Substance use is studied in psychology from personality, social, and biological perspectives. Social and personality studies of individuals with substance use disorders have produced a variety of theories. These theories have focused on issues such as difficulties people might have with tolerating stress, being unable to delay gratification, developing social skills, being socially isolated or marginalized, being attracted to taking risks, and having difficulties regulating one's own behavior. Additionally, environmental issues, such as poverty or high levels of stress, have been linked to substance use problems. Biological theories of these disorders suggest that genetic and conditioned sensitivities to substances of abuse and their effects may predispose individuals to acquire these disorders. For instance, people who have increased needs to seek relief from pain or have an increased need to seek pleasure or euphoria might be at greater risk for developing such problems. Pain is broadly defined as any feeling of dysphoria. Because both pain and euphoria can be produced by psychosomatic or somatopsychic events, these two biological categories can subsume most of the stated nonbiological correlates of substance abuse.
There are several forms of substance use disorders including abuse and dependence. These should be contrasted to normal experimentation, normal use without problems, and limited instances of misuse that are more appropriately attributed to situational factors than an underlying psychiatric disorder.
There are several types of substances of abuse, and some of these are not typically viewed as problematic. Major categories include alcohol; sedatives/ hypnotics; nicotine; marijuana; opioids, such as heroin; stimulants, including amphetamines, cocaine, crack, and caffeine; inhalants, such as glue, paint, nitrous oxide (laughing gas), and shoe polish; hallucinogens, including phencyclidine (PCP or "angel dust"), LSD ("acid"), MDMA (an amphetamine-like drug with hallucinogenic effects, also known as X or ecstasy); anabolic steroids; and even some types of prescription drugs, such as Valium.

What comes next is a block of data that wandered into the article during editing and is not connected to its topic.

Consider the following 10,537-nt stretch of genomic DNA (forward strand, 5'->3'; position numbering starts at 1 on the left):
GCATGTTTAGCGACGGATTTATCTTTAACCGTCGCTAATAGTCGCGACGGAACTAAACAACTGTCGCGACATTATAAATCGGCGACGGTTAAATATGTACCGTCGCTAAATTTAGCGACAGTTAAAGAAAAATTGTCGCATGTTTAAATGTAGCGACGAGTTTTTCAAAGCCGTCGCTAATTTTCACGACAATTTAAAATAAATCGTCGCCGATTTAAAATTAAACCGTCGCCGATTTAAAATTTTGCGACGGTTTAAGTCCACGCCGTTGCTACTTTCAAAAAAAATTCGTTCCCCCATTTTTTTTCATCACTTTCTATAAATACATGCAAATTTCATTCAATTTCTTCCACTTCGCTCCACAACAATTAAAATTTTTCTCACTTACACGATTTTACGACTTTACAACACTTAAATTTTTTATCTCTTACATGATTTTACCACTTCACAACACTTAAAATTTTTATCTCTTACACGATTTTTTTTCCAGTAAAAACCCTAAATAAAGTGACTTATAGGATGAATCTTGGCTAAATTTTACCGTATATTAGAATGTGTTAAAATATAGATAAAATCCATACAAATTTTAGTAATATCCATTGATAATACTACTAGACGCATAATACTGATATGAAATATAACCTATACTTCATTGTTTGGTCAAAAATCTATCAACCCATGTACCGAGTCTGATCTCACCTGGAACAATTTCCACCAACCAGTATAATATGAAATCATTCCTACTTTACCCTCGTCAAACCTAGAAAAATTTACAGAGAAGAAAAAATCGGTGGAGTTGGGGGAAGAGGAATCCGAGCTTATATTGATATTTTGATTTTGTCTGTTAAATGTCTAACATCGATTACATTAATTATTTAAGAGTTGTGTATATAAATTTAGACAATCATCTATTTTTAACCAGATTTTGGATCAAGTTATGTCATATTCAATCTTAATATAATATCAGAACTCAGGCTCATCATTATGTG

When diagnoses are given for substance use disorders, diagnoses should be given in terms of a specific type of substance. A diagnosis of "substance abuse" would be too general because it does not specify the substance causing the problem. Having problems with one substance does not automatically mean that a person has problems with all substances. Thus, any diagnosis for a substance use disorder should be substance-specific; examples might include alcohol abuse, inhalant abuse, marijuana dependence, marijuana abuse, cocaine dependence, or stimulant abuse.
For the substance abuse category, the key features of the disorder are patterns of repeated problems in individual functioning in terms of roles at work, school, or home; legal status; use of the substance in hazardous situations, or the consequences of the use on interpersonal relationships. For the substance dependence category, the key features of the disorder are patterns of repeated problems in several areas that are distinct from those considered for abuse. Diagnosis of dependence relies on factors such as tolerance, withdrawal, new or worsened physical or emotional problems directly resulting from the use of the substance, loss of control over the use of the substance, unsuccessful efforts to cut down or quit coupled with intense desire to quit, excessive periods of time spent obtaining, using, or recovering from using the substance, and the displacement of social or occupational activities in order to use the substance.
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